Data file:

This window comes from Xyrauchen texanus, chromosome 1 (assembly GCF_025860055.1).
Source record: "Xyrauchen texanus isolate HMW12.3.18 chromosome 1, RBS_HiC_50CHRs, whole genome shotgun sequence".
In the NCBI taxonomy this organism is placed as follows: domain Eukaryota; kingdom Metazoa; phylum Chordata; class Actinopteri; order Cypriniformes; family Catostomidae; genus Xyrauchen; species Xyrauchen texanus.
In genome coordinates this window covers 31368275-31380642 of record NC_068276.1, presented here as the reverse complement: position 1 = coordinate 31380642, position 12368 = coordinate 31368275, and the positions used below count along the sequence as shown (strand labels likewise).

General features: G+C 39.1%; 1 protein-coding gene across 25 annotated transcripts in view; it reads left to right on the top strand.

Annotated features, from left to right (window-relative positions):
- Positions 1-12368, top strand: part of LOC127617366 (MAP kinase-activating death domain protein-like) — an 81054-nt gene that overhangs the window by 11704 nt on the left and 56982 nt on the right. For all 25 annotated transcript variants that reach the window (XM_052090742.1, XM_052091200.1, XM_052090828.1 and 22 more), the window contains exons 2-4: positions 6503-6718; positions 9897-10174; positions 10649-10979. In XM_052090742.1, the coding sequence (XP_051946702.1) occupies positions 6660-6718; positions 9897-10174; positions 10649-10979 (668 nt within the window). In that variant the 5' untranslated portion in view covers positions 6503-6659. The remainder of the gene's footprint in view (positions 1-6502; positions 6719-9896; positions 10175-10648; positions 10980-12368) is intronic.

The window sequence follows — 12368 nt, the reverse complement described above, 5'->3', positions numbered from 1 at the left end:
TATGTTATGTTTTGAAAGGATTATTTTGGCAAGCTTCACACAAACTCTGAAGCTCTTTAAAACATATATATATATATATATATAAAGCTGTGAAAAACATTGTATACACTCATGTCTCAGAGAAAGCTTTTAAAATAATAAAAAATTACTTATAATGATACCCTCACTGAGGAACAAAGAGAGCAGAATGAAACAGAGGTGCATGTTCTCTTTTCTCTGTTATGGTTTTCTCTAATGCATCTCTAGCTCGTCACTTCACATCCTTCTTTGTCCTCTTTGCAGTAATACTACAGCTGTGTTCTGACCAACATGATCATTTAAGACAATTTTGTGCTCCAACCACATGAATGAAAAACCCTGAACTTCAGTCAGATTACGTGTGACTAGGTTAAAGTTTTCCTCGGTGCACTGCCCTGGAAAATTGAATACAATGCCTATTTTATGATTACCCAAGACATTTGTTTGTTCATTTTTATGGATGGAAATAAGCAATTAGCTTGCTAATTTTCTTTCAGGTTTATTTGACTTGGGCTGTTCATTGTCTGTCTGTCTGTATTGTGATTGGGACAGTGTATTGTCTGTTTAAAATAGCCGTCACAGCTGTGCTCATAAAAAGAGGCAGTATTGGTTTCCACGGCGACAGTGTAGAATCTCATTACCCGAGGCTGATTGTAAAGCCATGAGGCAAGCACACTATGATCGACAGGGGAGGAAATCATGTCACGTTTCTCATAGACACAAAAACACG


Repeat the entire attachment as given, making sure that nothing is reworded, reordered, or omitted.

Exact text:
This window comes from Xyrauchen texanus, chromosome 1 (assembly GCF_025860055.1).
Source record: "Xyrauchen texanus isolate HMW12.3.18 chromosome 1, RBS_HiC_50CHRs, whole genome shotgun sequence".
In the NCBI taxonomy this organism is placed as follows: domain Eukaryota; kingdom Metazoa; phylum Chordata; class Actinopteri; order Cypriniformes; family Catostomidae; genus Xyrauchen; species Xyrauchen texanus.
In genome coordinates this window covers 31368275-31380642 of record NC_068276.1, presented here as the reverse complement: position 1 = coordinate 31380642, position 12368 = coordinate 31368275, and the positions used below count along the sequence as shown (strand labels likewise).

General features: G+C 39.1%; 1 protein-coding gene across 25 annotated transcripts in view; it reads left to right on the top strand.

Annotated features, from left to right (window-relative positions):
- Positions 1-12368, top strand: part of LOC127617366 (MAP kinase-activating death domain protein-like) — an 81054-nt gene that overhangs the window by 11704 nt on the left and 56982 nt on the right. For all 25 annotated transcript variants that reach the window (XM_052090742.1, XM_052091200.1, XM_052090828.1 and 22 more), the window contains exons 2-4: positions 6503-6718; positions 9897-10174; positions 10649-10979. In XM_052090742.1, the coding sequence (XP_051946702.1) occupies positions 6660-6718; positions 9897-10174; positions 10649-10979 (668 nt within the window). In that variant the 5' untranslated portion in view covers positions 6503-6659. The remainder of the gene's footprint in view (positions 1-6502; positions 6719-9896; positions 10175-10648; positions 10980-12368) is intronic.

The window sequence follows — 12368 nt, the reverse complement described above, 5'->3', positions numbered from 1 at the left end:
TATGTTATGTTTTGAAAGGATTATTTTGGCAAGCTTCACACAAACTCTGAAGCTCTTTAAAACATATATATATATATATATATAAAGCTGTGAAAAACATTGTATACACTCATGTCTCAGAGAAAGCTTTTAAAATAATAAAAAATTACTTATAATGATACCCTCACTGAGGAACAAAGAGAGCAGAATGAAACAGAGGTGCATGTTCTCTTTTCTCTGTTATGGTTTTCTCTAATGCATCTCTAGCTCGTCACTTCACATCCTTCTTTGTCCTCTTTGCAGTAATACTACAGCTGTGTTCTGACCAACATGATCATTTAAGACAATTTTGTGCTCCAACCACATGAATGAAAAACCCTGAACTTCAGTCAGATTACGTGTGACTAGGTTAAAGTTTTCCTCGGTGCACTGCCCTGGAAAATTGAATACAATGCCTATTTTATGATTACCCAAGACATTTGTTTGTTCATTTTTATGGATGGAAATAAGCAATTAGCTTGCTAATTTTCTTTCAGGTTTATTTGACTTGGGCTGTTCATTGTCTGTCTGTCTGTATTGTGATTGGGACAGTGTATTGTCTGTTTAAAATAGCCGTCACAGCTGTGCTCATAAAAAGAGGCAGTATTGGTTTCCACGGCGACAGTGTAGAATCTCATTACCCGAGGCTGATTGTAAAGCCATGAGGCAAGCACACTATGATCGACAGGGGAGGAAATCATGTCACGTTTCTCATAGACACAAAAACACG